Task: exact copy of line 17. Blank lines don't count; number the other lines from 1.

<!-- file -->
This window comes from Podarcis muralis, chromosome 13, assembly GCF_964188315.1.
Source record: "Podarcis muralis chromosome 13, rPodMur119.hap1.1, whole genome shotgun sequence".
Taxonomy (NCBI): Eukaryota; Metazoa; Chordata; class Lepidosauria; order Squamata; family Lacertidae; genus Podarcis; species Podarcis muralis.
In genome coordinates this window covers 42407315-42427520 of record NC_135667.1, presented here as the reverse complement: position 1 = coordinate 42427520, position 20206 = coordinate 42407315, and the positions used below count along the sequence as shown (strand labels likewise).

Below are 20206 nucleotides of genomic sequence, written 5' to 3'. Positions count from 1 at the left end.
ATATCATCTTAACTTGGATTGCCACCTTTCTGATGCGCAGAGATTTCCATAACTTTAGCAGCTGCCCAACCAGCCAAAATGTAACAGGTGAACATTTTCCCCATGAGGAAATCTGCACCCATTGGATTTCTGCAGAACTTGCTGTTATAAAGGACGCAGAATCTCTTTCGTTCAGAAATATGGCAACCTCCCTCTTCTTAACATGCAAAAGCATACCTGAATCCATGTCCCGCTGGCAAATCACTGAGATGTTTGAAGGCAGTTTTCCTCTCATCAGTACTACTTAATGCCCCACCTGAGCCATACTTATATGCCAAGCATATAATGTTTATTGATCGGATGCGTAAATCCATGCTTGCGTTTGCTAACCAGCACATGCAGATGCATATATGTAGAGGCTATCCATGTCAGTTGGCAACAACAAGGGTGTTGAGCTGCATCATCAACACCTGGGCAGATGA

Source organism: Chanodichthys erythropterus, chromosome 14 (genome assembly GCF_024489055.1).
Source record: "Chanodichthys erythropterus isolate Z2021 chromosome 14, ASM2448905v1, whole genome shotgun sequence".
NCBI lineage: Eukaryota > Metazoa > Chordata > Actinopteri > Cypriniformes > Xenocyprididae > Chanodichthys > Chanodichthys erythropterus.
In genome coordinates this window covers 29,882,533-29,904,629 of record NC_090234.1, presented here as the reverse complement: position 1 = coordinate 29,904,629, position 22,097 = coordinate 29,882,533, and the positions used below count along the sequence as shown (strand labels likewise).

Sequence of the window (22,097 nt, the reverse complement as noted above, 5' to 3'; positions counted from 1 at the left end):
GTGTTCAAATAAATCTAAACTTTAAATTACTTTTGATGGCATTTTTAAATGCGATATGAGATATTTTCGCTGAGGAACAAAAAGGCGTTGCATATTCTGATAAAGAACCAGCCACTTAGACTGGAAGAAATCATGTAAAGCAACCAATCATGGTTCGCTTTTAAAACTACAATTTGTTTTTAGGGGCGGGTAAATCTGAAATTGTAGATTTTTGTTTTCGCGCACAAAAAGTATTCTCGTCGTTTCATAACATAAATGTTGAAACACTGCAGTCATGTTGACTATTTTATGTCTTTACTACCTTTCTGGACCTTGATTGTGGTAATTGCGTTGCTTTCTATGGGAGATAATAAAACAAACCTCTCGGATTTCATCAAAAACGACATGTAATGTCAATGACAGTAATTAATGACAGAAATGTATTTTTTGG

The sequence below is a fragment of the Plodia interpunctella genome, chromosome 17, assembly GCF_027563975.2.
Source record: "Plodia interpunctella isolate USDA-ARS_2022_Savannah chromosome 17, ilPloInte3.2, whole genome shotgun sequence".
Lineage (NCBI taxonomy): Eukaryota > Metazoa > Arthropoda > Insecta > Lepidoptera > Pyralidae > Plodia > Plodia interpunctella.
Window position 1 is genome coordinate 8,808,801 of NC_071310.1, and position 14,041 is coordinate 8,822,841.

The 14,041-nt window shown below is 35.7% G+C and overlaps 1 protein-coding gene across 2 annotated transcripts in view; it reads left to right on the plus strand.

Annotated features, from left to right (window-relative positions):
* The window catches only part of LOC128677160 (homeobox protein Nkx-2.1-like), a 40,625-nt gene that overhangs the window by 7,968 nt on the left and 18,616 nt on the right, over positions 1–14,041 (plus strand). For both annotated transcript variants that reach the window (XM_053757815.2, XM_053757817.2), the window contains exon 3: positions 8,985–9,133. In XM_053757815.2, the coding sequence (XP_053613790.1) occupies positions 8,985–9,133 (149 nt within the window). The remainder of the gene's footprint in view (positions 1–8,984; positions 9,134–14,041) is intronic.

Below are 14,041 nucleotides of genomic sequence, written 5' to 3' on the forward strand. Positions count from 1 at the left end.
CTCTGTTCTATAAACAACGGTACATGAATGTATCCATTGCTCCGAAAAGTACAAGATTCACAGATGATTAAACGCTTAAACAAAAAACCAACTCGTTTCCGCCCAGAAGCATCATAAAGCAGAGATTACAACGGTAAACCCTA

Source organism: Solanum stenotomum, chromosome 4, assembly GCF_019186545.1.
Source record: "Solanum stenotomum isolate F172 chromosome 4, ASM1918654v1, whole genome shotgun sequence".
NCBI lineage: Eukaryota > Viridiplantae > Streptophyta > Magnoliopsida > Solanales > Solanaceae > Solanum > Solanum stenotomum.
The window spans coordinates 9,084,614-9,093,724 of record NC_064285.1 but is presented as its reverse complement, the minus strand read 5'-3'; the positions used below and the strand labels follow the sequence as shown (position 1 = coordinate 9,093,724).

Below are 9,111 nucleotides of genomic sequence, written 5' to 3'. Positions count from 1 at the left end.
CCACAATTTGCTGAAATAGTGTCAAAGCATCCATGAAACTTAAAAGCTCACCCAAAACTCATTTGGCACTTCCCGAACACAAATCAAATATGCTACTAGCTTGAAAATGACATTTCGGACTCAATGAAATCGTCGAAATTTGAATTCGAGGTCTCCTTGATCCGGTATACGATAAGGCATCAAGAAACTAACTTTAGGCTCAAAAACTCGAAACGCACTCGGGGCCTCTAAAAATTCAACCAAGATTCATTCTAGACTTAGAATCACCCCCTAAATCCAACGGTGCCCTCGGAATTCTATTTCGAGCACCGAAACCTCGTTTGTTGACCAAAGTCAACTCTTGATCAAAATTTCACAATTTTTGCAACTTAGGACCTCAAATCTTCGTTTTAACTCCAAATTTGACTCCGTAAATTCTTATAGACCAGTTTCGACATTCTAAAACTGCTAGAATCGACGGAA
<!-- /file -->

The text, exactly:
The 14,041-nt window shown below is 35.7% G+C and overlaps 1 protein-coding gene across 2 annotated transcripts in view; it reads left to right on the plus strand.